Joe Girardi a Solid Hiring for the Phillies

by Marc Narducci | Nov 6, 2019
Joe Girardi a Solid Hiring for the Phillies
The Phillies offseason got off to a good start with the fan base after Joe Girardi was named manager. GM Matt Klentak had hoped to keep Gabe Kapler and by all accounts was overruled by managing partner John Middleton.
While Kapler may one day be a good manager, he wasn’t in his two seasons with the Phillies. His record was 161-163 and worse, the Phillies collapsed both years in September, while they were chasing a playoff berth, going 20-36 during that time. 
Like most managers, Kapler was blamed by the fans for almost everything that went wrong, yet it wasn’t his fault that the Phillies suffered a rash of injuries, especially to their bullpen.
That said, one of Kapler’s greatest weaknesses was managing a bullpen. That has been one of Girardi’s strength in his 11-year managerial career.
Kapler lasted 12 years as a major league player due to his work ethic and determination. He bought both of those traits to his first MLB managerial post, but also was driven by analytics.
In fact, that is why Klentak hired him. Middleton wanted to move in the analytic age as the Phillies were behind the times.
Yet it went too much to the other extreme.
Girardi, 55, is not an old timer who is against analytics. He used them when managing the Yankees, but Girardi isn’t married to them. As a baseball lifer. He has a good feeling for the game.
He was also a catcher and has a great understanding of pitching.
Most of all he is a no-nonsense disciplinarian, something that Kapler wasn’t. Kapler didn’t hold players such as Jean Segura accountable for not hustling. In his two years, he seemed to want the players to police themselves.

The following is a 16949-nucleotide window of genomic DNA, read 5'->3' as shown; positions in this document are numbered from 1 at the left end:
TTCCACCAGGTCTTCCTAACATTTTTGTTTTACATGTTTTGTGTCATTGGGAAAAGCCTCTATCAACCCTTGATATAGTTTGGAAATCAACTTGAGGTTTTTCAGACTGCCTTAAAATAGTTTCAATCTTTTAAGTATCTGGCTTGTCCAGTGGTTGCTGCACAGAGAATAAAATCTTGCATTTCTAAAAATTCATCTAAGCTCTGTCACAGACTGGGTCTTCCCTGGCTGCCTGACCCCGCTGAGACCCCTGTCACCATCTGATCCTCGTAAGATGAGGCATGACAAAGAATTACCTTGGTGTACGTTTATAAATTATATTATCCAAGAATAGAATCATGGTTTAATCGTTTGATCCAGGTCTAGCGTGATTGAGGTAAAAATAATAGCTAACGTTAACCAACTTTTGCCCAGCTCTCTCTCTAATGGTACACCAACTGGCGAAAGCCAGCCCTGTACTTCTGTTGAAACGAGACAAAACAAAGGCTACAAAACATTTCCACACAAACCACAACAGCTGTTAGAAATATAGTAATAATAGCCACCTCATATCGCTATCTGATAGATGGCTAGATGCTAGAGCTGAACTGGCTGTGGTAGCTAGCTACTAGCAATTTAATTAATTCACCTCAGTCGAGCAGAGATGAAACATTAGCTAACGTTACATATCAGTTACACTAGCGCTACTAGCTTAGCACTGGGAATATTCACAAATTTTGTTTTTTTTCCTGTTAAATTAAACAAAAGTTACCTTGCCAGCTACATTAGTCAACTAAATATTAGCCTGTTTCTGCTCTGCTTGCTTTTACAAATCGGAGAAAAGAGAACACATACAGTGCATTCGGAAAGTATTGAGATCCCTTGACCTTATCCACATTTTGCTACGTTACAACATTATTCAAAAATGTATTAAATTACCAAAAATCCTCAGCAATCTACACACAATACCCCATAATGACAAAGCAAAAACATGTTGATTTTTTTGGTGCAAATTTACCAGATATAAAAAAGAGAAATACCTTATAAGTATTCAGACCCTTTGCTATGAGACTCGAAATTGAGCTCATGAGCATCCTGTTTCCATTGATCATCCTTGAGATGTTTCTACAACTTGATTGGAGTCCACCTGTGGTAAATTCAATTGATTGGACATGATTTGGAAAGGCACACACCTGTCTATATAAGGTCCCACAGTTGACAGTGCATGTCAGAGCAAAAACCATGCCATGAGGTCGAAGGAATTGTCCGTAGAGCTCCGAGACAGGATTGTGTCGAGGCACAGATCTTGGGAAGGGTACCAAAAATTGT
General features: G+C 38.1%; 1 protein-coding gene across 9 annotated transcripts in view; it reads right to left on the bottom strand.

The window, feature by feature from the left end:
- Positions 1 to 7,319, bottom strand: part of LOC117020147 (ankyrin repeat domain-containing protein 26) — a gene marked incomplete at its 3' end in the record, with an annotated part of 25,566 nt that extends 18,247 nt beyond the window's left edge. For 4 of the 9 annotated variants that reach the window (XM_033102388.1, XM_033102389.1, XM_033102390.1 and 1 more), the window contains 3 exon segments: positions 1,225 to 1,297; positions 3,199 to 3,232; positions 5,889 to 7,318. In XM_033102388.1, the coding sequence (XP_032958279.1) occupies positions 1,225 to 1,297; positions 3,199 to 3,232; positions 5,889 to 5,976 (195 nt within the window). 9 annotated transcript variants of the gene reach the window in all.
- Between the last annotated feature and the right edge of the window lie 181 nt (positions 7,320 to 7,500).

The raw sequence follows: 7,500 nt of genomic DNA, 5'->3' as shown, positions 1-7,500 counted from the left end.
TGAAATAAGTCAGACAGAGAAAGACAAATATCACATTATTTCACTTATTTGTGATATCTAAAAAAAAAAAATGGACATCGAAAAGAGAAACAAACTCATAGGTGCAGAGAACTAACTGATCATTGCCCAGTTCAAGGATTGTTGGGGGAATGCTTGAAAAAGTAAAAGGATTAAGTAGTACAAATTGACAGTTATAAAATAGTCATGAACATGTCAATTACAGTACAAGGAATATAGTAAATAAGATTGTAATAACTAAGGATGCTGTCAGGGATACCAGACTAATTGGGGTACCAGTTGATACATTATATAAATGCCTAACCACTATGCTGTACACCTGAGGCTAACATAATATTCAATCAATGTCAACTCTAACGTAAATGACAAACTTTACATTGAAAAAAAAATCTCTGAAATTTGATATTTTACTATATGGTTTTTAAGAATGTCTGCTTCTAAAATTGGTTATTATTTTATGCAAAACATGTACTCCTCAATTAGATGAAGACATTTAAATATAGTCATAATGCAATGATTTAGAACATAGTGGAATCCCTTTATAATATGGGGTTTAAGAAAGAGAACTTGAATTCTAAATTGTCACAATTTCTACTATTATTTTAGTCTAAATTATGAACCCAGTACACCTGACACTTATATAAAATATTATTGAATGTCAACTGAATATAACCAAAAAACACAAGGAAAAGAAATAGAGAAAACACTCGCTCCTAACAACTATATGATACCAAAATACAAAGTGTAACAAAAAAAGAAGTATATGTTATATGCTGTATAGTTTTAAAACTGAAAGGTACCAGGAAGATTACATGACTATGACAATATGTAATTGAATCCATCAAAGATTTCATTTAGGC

Girardi has already said he won’t come in with a lot of rules. The two biggest are be on time and play hard. He will hold the players accountable if they don’t do either.
While Kapler seemed to be blamed for everything, it won’t matter who the manager is if the Phillies don’t upgrade their starting pitching and the bullpen.
Right now the only dependable starter is Aaron Nola. Going all-in for the top free agent pitcher, Gerrit Cole, is something that Middleton may try to do.
Middleton has shown he is not afraid to spend money, with the 13-year $330 million Bryce Harper deal being an example.
Cole will be expensive, something like seven years for $225 million, and there should be plenty of bidders.
Washington’s Stephen Strasburg just opted out of a contract that had four years and $100 million remaining. It wouldn’t be surprising if he re-signs with the Nationals, possibly getting an extra year or two on the deal.
There are many other less pitchers, but Cole and Strasburg are the prize free agents.
Everybody agrees that the pitching must be addressed in some way during the offseason. The Phillies no longer have to worry about the strategy or discipline imposed by the manager. Girardi has that covered.

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Now comes the more difficult part, reshaping the pitching staff.

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Author: Marc Narducci


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